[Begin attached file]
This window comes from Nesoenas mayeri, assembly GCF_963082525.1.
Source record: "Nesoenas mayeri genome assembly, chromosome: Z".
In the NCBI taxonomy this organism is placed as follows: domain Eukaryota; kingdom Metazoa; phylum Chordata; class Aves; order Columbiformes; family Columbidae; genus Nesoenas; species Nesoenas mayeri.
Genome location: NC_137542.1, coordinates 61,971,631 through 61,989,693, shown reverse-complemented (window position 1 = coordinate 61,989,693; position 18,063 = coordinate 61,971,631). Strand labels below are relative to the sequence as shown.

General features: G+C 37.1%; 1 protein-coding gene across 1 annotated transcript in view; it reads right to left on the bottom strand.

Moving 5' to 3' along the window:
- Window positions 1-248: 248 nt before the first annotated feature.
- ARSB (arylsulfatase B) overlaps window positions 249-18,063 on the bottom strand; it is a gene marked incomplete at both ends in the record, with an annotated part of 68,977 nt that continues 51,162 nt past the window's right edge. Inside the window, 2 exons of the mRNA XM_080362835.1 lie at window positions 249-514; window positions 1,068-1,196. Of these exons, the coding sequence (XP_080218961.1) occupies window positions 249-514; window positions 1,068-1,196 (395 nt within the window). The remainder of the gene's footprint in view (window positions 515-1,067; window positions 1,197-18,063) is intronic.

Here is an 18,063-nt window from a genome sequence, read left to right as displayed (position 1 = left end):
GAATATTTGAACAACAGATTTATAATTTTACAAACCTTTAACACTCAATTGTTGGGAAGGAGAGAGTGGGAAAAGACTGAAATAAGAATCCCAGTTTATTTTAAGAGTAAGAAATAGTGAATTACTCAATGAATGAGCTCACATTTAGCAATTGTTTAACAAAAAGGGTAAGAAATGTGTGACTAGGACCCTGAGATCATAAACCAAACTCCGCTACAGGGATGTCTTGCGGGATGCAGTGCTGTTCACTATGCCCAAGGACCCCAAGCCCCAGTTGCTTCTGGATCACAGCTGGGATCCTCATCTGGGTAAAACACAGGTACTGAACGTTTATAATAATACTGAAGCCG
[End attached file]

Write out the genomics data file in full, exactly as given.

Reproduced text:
This window comes from Nesoenas mayeri, assembly GCF_963082525.1.
Source record: "Nesoenas mayeri genome assembly, chromosome: Z".
In the NCBI taxonomy this organism is placed as follows: domain Eukaryota; kingdom Metazoa; phylum Chordata; class Aves; order Columbiformes; family Columbidae; genus Nesoenas; species Nesoenas mayeri.
Genome location: NC_137542.1, coordinates 61,971,631 through 61,989,693, shown reverse-complemented (window position 1 = coordinate 61,989,693; position 18,063 = coordinate 61,971,631). Strand labels below are relative to the sequence as shown.

General features: G+C 37.1%; 1 protein-coding gene across 1 annotated transcript in view; it reads right to left on the bottom strand.

Moving 5' to 3' along the window:
- Window positions 1-248: 248 nt before the first annotated feature.
- ARSB (arylsulfatase B) overlaps window positions 249-18,063 on the bottom strand; it is a gene marked incomplete at both ends in the record, with an annotated part of 68,977 nt that continues 51,162 nt past the window's right edge. Inside the window, 2 exons of the mRNA XM_080362835.1 lie at window positions 249-514; window positions 1,068-1,196. Of these exons, the coding sequence (XP_080218961.1) occupies window positions 249-514; window positions 1,068-1,196 (395 nt within the window). The remainder of the gene's footprint in view (window positions 515-1,067; window positions 1,197-18,063) is intronic.

Here is an 18,063-nt window from a genome sequence, read left to right as displayed (position 1 = left end):
GAATATTTGAACAACAGATTTATAATTTTACAAACCTTTAACACTCAATTGTTGGGAAGGAGAGAGTGGGAAAAGACTGAAATAAGAATCCCAGTTTATTTTAAGAGTAAGAAATAGTGAATTACTCAATGAATGAGCTCACATTTAGCAATTGTTTAACAAAAAGGGTAAGAAATGTGTGACTAGGACCCTGAGATCATAAACCAAACTCCGCTACAGGGATGTCTTGCGGGATGCAGTGCTGTTCACTATGCCCAAGGACCCCAAGCCCCAGTTGCTTCTGGATCACAGCTGGGATCCTCATCTGGGTAAAACACAGGTACTGAACGTTTATAATAATACTGAAGCCG